In Prince William County’s Future Commission 2030 report, citizens envisioned a water-based transportation service to serve the region. “A water ferry provides transportation to Washington, D.C. and Maryland along the Potomac River…These services are used for commuting, as a regular means of transportation, and for residents and tourists to reach historic towns and sites along the shoreline.” The thousands of residents who participated in the 2030 visioning process clearly stated the vision for an effective, efficient commuter ferry service. It’s now up to area governments, public officials, private employers and individual residents to help make the vision a reality. I am very committed to this cause and will continue to push for a commuter ferry service on the Potomac River.

To may submit an open letter to PotomacLocal.com, please email it to news@potomaclocal.com and write “Open Letter” in the subject line.

You may also mail letters to:
PotomacLocal.com
Unit 115-10
Stafford, Va. 22554

By Frank J. Principi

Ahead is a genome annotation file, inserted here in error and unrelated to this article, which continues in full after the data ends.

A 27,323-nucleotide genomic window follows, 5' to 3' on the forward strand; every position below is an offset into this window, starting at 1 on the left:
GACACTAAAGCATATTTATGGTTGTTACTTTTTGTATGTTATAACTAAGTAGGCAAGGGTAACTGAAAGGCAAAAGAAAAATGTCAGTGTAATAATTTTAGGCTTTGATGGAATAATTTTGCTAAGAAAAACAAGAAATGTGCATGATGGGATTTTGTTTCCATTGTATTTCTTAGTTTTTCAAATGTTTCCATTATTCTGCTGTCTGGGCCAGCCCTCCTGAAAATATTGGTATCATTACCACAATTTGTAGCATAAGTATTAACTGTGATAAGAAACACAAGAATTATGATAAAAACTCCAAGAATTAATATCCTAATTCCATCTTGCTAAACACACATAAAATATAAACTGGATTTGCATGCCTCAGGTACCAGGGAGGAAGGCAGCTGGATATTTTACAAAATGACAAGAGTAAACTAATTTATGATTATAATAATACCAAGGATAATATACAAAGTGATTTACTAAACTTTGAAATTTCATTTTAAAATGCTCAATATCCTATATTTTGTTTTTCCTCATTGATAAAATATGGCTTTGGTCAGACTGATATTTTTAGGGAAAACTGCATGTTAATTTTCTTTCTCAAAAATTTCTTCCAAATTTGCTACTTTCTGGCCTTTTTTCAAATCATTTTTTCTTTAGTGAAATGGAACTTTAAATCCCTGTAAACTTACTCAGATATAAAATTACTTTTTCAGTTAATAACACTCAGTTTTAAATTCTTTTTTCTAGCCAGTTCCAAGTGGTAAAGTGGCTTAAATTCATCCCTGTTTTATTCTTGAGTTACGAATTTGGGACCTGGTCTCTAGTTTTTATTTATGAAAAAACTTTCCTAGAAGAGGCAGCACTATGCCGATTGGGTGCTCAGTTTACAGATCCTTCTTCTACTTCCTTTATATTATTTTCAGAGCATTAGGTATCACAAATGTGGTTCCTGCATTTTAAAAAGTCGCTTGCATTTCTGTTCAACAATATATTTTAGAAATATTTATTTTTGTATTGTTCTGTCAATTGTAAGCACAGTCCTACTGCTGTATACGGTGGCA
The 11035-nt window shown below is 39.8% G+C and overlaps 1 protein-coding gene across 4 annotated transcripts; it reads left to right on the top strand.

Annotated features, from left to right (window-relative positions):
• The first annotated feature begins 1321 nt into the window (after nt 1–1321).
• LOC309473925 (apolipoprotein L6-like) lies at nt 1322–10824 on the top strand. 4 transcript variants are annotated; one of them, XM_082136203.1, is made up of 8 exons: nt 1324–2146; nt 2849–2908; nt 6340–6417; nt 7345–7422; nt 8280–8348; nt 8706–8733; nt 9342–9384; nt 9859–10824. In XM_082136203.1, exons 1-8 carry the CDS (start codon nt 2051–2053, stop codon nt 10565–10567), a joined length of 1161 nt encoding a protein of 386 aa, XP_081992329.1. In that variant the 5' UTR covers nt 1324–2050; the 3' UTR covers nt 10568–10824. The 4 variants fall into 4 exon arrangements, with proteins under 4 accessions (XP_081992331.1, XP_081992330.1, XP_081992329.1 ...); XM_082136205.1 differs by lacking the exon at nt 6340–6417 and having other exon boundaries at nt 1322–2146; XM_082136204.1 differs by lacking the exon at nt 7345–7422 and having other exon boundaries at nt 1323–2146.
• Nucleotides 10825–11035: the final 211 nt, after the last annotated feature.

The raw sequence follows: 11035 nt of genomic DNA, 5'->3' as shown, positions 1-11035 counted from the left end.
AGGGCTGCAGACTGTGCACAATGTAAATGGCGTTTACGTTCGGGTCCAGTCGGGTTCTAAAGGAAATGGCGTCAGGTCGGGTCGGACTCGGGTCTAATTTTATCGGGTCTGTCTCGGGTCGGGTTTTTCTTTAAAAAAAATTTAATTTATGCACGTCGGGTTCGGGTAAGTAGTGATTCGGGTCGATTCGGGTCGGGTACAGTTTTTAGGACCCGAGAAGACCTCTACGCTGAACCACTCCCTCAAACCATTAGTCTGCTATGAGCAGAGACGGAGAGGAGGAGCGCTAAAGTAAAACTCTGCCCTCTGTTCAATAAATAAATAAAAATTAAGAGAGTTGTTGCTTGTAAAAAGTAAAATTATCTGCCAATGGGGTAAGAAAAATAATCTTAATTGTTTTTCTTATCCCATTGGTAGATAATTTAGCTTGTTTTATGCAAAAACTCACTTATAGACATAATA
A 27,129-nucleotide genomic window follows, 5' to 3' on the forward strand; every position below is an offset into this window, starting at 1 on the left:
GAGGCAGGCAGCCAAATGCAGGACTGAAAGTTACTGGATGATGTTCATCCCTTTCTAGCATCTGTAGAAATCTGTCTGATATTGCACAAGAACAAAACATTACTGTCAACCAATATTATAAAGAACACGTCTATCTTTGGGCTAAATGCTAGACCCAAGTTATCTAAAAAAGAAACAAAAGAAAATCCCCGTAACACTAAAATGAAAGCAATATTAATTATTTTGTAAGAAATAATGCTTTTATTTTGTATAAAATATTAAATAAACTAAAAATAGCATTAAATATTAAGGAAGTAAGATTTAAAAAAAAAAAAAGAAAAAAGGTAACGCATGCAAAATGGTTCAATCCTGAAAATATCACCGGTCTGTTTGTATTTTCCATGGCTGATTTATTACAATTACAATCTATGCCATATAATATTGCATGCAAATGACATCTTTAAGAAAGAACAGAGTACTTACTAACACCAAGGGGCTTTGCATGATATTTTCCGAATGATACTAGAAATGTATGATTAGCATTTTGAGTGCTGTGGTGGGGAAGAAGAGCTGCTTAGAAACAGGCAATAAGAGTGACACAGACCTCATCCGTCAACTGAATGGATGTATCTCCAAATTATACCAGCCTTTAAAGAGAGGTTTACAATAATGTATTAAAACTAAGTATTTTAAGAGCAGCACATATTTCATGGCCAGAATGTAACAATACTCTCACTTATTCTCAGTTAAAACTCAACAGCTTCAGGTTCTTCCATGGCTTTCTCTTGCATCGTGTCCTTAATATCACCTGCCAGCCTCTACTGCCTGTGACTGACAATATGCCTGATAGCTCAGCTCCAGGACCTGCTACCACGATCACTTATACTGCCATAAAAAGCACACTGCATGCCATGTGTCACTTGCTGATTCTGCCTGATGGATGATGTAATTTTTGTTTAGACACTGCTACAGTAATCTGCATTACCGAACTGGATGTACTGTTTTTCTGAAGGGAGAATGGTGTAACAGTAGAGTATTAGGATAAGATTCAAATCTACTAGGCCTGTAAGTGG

Woodbridge District Supervisor

In 2007, as I was campaigning to be your locally elected representative on the Board of County Supervisors, I brought a ferry to Woodbridge from Boston to promote the use of a commuter ferry service up the Potomac River. During this time, we conducted several runs and were able to complete the Quantico to Navy Yard run in under 55 minutes one-way, giving us hope that a commuter ferry option was feasible as another viable transit alternative to help alleviate gridlock on our roads. I also brought a ferry here in 2009 and replicated the service time for a series of origin/destination pairs.

Now as the Woodbridge District Supervisor, I am still actively pursuing alternative transit options for our community. As you know, traffic gridlock is among the most pressing challenges to our quality of life in Prince William County. In addition to an aggressive road building initiative, elected officials must work together to build smarter transit alternatives (wiser, not wider) that will alleviate this gridlock and reduce auto emissions. Commuter ferry service is a timely, outside-the-box, solution to several challenges facing Northern Virginia.

In addition to a new form of transit, ferry service also makes sense from a homeland security and tourism perspective as well. In doesn’t take a natural disaster or a terrorist incident to paralyze our road system, we experience gridlock in bad weather, peak commute times, and with fatal accidents. A fleet of high-speed ferries capable of evacuating residents or moving military equipment and personnel during a declared emergency would improve our capacity to respond and recover quickly to a wide range of incidents.